Malaysia calls for regional haze meeting to be held earlier

MALAYSIA - WITH air pollution in parts of the region hitting alarming levels, Malaysia has proposed bringing forward to next week a five-nation ministerial meeting on the haze.

Singapore said it backed the call for an earlier meeting - formally known as the 15th Meeting of the Sub-Regional Ministerial Steering Committee (MSC) on Transboundary Haze Pollution.

Malaysian Natural Resources and Environment Minister G. Palanivel said on Monday he was waiting for a formal response from Indonesia, Thailand and Brunei.

If they agree to an earlier meeting, it could be convened in Kuala Lumpur as early as Tuesday instead of Aug 20-21, he said.

In an e-mail response to The Straits Times, a spokesman for Singapore's Ministry of the Environment and Water Resources said: "Singapore supports Malaysia's proposal to bring forward the MSC meeting.

"Our top-most concern is how member countries can address the current crisis effectively and expediently, and to decide on approaches and put in place measures to prevent a recurrence."

The haze - a phenomenon that affects the region annually - has caused record levels of pollution in Singapore and parts of Malaysia and Indonesia since it returned this month.

Emergency declared in Malaysia as API surpasses 750Click on thumbnail to view (Photos: AFP, Reuters )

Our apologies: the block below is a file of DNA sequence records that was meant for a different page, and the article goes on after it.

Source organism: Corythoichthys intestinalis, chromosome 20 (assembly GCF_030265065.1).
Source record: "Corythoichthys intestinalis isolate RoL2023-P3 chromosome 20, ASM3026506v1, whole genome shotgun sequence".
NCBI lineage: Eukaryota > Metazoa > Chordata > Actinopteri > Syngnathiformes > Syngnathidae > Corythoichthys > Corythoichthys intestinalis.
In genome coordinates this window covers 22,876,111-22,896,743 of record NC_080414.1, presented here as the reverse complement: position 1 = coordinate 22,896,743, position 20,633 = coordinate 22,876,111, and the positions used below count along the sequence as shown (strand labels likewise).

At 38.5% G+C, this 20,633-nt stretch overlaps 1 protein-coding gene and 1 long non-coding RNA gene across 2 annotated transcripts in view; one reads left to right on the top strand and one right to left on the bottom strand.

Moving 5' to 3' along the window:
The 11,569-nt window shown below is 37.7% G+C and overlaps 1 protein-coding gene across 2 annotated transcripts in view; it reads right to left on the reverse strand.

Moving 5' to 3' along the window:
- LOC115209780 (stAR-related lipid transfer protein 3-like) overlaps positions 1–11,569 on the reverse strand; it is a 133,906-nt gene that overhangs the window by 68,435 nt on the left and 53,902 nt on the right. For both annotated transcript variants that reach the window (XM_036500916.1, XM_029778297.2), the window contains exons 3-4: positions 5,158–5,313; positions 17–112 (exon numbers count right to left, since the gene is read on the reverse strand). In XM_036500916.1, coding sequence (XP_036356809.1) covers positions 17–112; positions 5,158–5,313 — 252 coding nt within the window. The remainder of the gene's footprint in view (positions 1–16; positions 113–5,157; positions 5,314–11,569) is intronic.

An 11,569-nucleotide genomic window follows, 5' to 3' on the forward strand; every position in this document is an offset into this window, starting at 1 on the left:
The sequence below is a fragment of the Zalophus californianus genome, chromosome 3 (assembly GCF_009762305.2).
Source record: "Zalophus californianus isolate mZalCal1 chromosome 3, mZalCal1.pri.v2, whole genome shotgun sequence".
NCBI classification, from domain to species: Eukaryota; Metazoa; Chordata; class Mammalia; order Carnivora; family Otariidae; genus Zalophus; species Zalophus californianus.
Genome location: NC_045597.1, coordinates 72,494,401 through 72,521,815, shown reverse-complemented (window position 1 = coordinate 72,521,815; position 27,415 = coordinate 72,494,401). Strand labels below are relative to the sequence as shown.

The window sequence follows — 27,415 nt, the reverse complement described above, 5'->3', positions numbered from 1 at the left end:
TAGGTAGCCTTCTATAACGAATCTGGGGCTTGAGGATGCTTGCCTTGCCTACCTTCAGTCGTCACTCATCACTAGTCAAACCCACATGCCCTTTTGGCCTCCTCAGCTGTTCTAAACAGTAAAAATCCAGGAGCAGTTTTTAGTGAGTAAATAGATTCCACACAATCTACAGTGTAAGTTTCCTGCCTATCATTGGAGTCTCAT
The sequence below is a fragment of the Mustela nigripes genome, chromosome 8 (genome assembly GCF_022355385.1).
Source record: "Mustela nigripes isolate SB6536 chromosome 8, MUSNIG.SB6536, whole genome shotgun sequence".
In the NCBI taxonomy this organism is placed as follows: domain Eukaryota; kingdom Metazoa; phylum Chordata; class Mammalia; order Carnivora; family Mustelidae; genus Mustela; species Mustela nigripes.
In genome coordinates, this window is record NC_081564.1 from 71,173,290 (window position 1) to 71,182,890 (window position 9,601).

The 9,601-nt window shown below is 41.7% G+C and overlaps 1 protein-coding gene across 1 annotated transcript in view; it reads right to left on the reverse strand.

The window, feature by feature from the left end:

Smoke from hotspots blanket Riau provinceClick on thumbnail to view (Photos: Hang Nadim Meteorological Station, ST, Reuters, AFP, Sarawak Conservation Alliance for Natural Environment)

Mr Palanivel has been under public pressure to act on the haze affecting Malaysia. More than 40 per cent of the country now suffers from unhealthy air.

The minister, who was meeting Indonesian counterpart Balthasar Kambuaya in Jakarta on Wednesday, also rejected calls for the Malaysian authorities to punish Malaysian companies allegedly responsible for causing the haze.

Indonesia last week fingered eight companies with Malaysian investors as being responsible for the current haze.

They include two linked to plantation giant and government-linked company Sime Darby, which rejects the claims.

Mr Palanivel said: "If they (Indonesia) want to prosecute the Malaysian companies, they should prosecute them in Indonesia. We can't go and prosecute companies that operate there."

He added that he would look at the evidence Indonesia provides, as well as meet representatives of the eight companies during his visit to Jakarta.

"They are saying that so many Malaysian companies are involved. I am sure Indonesian planters are also involved," he said.

chengwee@sph.com.sg

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